On phoning DEFRA to ask what the procedure is I was told that gardeners suspecting a notifiable pest or disease should phone 03000200301 putting them in touch with the Plant Health Team. I have to admit I would not want to call in the cavalry in fear of the embarrassment of the plant suffering from a common problem such as vine weevil damage I would be inclined to err on the safe side and dig it up and burn it on site which is the usual practice that plant health officers would state to eradicate the problem.
Buying from reputable garden centres etc. is recommended on the assumption that they are behaving responsibly and sourcing their material from responsible growers. However there is no harm in being vigilant. Visual examination of a plant at a retail outlet (rather than online) allows us to see if a plant looks healthy enough, however, remember many pests and diseases are difficult to detect as they may be in a dormant phase and not rear their ugly head till planted in our garden. Keeping hold of receipt is a good practice as it can be useful to get your money back from the retailer from an infected plant.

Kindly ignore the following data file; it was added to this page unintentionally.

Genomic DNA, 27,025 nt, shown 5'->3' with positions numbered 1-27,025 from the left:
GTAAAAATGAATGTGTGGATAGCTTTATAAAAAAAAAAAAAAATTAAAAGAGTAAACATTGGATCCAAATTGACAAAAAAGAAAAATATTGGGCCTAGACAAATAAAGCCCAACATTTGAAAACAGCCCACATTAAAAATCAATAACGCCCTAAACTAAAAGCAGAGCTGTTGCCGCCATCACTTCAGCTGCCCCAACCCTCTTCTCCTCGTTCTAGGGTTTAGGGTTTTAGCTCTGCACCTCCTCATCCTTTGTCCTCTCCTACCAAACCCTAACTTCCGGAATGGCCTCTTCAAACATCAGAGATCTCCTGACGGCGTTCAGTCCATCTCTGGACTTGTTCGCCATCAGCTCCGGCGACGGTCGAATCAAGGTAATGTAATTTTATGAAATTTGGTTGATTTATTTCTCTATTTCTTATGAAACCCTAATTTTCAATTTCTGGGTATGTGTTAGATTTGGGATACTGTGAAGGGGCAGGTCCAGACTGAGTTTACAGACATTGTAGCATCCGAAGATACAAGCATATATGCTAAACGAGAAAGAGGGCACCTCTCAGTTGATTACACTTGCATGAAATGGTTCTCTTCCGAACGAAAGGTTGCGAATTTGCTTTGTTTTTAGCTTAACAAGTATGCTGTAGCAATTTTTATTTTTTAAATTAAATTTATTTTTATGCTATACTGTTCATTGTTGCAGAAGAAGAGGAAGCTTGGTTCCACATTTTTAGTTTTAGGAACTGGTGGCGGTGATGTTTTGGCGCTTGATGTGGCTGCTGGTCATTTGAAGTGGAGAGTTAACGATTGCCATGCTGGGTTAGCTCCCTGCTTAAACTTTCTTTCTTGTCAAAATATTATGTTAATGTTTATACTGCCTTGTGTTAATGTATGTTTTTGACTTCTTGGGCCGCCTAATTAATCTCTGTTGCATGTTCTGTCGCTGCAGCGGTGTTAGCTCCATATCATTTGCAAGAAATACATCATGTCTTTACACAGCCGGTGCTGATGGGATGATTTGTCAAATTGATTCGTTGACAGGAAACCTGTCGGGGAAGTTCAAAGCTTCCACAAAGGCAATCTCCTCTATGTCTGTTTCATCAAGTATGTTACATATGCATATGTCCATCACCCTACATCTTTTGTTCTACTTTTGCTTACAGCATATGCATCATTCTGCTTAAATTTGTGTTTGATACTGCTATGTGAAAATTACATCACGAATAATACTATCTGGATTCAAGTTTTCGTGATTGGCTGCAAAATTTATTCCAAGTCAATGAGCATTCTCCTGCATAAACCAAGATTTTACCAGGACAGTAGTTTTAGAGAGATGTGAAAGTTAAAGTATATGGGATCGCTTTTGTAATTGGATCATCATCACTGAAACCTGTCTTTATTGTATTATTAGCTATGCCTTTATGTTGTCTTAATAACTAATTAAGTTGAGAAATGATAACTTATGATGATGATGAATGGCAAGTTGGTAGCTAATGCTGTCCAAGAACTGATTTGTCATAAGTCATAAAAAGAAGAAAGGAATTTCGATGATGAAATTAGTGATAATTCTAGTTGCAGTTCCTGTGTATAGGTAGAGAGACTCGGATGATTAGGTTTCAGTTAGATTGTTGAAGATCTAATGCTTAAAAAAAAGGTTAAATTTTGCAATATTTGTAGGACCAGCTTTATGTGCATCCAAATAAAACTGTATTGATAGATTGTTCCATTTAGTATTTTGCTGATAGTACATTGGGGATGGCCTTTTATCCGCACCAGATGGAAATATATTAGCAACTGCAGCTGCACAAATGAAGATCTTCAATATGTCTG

Those of us wanting to know a little more can read or download comprehensive information sheets on specific pests and diseases from https://fera.co.uk/plantclinic/plantpestdiseasefactsheet.cfm.
There is also a downloadable poster at, a must for every garden shed
Those of you interested in joining the Caley can do so by emailing: email@example.com